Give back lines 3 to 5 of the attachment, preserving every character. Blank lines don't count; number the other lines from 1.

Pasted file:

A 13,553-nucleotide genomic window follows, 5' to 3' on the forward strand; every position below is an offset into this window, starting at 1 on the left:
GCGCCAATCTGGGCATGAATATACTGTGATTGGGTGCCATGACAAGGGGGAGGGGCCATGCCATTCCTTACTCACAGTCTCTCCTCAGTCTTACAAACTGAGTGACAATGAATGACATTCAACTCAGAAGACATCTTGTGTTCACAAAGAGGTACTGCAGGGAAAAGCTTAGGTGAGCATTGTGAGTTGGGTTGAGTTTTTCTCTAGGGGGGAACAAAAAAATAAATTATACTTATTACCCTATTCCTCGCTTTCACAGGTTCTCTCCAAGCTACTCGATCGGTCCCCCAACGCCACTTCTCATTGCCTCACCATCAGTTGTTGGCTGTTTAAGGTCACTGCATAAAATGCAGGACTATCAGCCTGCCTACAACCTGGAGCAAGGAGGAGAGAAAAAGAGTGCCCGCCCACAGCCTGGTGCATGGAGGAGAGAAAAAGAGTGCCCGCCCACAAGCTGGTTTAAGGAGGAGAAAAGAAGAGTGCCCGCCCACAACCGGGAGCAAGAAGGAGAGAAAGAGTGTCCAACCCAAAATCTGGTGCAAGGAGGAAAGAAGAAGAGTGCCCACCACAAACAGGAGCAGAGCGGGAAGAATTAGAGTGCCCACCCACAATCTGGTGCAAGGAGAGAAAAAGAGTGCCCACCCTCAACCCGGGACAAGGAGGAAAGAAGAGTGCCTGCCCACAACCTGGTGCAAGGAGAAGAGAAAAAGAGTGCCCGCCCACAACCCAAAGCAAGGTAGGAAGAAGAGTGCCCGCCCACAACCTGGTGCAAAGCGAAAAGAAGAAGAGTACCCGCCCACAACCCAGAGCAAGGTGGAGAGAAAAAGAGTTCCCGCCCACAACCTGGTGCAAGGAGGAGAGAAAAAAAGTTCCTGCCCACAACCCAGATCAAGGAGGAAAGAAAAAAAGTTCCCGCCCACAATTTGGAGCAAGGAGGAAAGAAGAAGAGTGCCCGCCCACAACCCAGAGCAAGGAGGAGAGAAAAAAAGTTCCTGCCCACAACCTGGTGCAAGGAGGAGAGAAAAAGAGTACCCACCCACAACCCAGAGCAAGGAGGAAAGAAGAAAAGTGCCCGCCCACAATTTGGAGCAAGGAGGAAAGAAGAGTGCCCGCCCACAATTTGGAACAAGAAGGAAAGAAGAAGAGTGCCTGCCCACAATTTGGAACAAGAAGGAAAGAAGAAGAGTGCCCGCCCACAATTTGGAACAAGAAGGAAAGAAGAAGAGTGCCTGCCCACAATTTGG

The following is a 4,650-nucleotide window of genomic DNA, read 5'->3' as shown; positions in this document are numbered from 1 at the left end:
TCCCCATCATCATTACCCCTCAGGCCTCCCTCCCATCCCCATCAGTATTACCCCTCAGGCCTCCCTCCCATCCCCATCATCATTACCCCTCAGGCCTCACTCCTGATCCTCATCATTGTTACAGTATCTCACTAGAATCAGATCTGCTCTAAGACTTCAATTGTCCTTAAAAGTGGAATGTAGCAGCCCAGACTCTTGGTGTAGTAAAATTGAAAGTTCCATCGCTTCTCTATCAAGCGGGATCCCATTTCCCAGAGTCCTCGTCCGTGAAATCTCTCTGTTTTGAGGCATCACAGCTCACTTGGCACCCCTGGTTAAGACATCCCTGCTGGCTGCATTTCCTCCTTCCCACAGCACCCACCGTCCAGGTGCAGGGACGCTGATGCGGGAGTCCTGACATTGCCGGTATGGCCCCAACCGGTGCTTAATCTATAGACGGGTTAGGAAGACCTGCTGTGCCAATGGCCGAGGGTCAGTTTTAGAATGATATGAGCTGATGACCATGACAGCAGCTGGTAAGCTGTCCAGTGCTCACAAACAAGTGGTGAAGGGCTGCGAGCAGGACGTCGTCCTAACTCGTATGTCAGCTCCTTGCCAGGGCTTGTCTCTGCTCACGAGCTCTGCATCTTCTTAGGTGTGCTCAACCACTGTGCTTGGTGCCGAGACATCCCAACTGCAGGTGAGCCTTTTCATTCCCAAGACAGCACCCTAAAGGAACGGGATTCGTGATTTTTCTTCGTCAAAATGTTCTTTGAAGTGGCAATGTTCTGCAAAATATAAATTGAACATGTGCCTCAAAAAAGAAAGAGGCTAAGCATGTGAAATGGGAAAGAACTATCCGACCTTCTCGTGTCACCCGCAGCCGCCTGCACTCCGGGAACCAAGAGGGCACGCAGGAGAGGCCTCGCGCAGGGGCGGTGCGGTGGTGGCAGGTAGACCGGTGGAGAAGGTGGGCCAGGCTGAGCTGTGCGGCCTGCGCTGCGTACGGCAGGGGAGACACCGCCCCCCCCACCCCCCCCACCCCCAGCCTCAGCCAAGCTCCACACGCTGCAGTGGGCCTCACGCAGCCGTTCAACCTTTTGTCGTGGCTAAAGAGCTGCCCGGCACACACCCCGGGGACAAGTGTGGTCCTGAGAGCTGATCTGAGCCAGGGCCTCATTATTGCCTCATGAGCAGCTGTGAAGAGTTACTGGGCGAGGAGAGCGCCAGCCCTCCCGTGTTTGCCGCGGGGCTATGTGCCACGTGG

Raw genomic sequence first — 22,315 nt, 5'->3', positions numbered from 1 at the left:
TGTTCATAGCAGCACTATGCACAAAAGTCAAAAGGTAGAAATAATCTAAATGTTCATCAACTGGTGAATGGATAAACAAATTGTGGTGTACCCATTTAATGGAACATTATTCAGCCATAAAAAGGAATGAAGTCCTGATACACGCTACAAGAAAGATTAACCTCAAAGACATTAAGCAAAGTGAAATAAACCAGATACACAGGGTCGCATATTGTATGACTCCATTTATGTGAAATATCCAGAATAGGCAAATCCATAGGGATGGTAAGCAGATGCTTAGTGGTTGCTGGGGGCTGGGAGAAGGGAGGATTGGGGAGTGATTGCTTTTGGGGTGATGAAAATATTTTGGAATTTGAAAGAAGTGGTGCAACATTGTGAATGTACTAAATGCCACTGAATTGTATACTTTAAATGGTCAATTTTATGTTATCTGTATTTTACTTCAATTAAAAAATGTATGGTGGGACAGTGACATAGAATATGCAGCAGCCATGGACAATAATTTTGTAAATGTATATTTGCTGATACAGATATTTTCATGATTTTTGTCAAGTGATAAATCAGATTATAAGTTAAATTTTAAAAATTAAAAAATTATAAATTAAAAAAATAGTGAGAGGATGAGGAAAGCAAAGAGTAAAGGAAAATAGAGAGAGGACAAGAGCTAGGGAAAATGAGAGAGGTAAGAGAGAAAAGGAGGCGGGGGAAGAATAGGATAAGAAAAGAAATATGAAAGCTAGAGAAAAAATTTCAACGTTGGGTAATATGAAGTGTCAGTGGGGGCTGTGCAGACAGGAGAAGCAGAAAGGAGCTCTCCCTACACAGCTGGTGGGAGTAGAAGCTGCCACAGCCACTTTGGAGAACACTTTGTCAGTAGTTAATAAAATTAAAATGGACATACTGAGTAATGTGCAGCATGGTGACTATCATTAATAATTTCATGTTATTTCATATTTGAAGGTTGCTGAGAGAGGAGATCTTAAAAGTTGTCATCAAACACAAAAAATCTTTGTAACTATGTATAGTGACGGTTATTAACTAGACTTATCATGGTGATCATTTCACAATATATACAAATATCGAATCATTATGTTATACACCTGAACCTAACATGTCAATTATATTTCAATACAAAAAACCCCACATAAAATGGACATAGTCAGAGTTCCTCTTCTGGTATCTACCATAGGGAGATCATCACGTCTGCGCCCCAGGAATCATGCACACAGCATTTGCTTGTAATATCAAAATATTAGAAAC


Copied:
The following is a 4,650-nucleotide window of genomic DNA, read 5'->3' as shown; positions in this document are numbered from 1 at the left end:
TCCCCATCATCATTACCCCTCAGGCCTCCCTCCCATCCCCATCAGTATTACCCCTCAGGCCTCCCTCCCATCCCCATCATCATTACCCCTCAGGCCTCACTCCTGATCCTCATCATTGTTACAGTATCTCACTAGAATCAGATCTGCTCTAAGACTTCAATTGTCCTTAAAAGTGGAATGTAGCAGCCCAGACTCTTGGTGTAGTAAAATTGAAAGTTCCATCGCTTCTCTATCAAGCGGGATCCCATTTCCCAGAGTCCTCGTCCGTGAAATCTCTCTGTTTTGAGGCATCACAGCTCACTTGGCACCCCTGGTTAAGACATCCCTGCTGGCTGCATTTCCTCCTTCCCACAGCACCCACCGTCCAGGTGCAGGGACGCTGATGCGGGAGTCCTGACATTGCCGGTATGGCCCCAACCGGTGCTTAATCTATAGACGGGTTAGGAAGACCTGCTGTGCCAATGGCCGAGGGTCAGTTTTAGAATGATATGAGCTGATGACCATGACAGCAGCTGGTAAGCTGTCCAGTGCTCACAAACAAGTGGTGAAGGGCTGCGAGCAGGACGTCGTCCTAACTCGTATGTCAGCTCCTTGCCAGGGCTTGTCTCTGCTCACGAGCTCTGCATCTTCTTAGGTGTGCTCAACCACTGTGCTTGGTGCCGAGACATCCCAACTGCAGGTGAGCCTTTTCATTCCCAAGACAGCACCCTAAAGGAACGGGATTCGTGATTTTTCTTCGTCAAAATGTTCTTTGAAGTGGCAATGTTCTGCAAAATATAAATTGAACATGTGCCTCAAAAAAGAAAGAGGCTAAGCATGTGAAATGGGAAAGAACTATCCGACCTTCTCGTGTCACCCGCAGCCGCCTGCACTCCGGGAACCAAGAGGGCACGCAGGAGAGGCCTCGCGCAGGGGCGGTGCGGTGGTGGCAGGTAGACCGGTGGAGAAGGTGGGCCAGGCTGAGCTGTGCGGCCTGCGCTGCGTACGGCAGGGGAGACACCGCCCCCCCCACCCCCCCCACCCCCAGCCTCAGCCAAGCTCCACACGCTGCAGTGGGCCTCACGCAGCCGTTCAACCTTTTGTCGTGGCTAAAGAGCTGCCCGGCACACACCCCGGGGACAAGTGTGGTCCTGAGAGCTGATCTGAGCCAGGGCCTCATTATTGCCTCATGAGCAGCTGTGAAGAGTTACTGGGCGAGGAGAGCGCCAGCCCTCCCGTGTTTGCCGCGGGGCTATGTGCCACGTGG

Raw genomic sequence first — 22,315 nt, 5'->3', positions numbered from 1 at the left: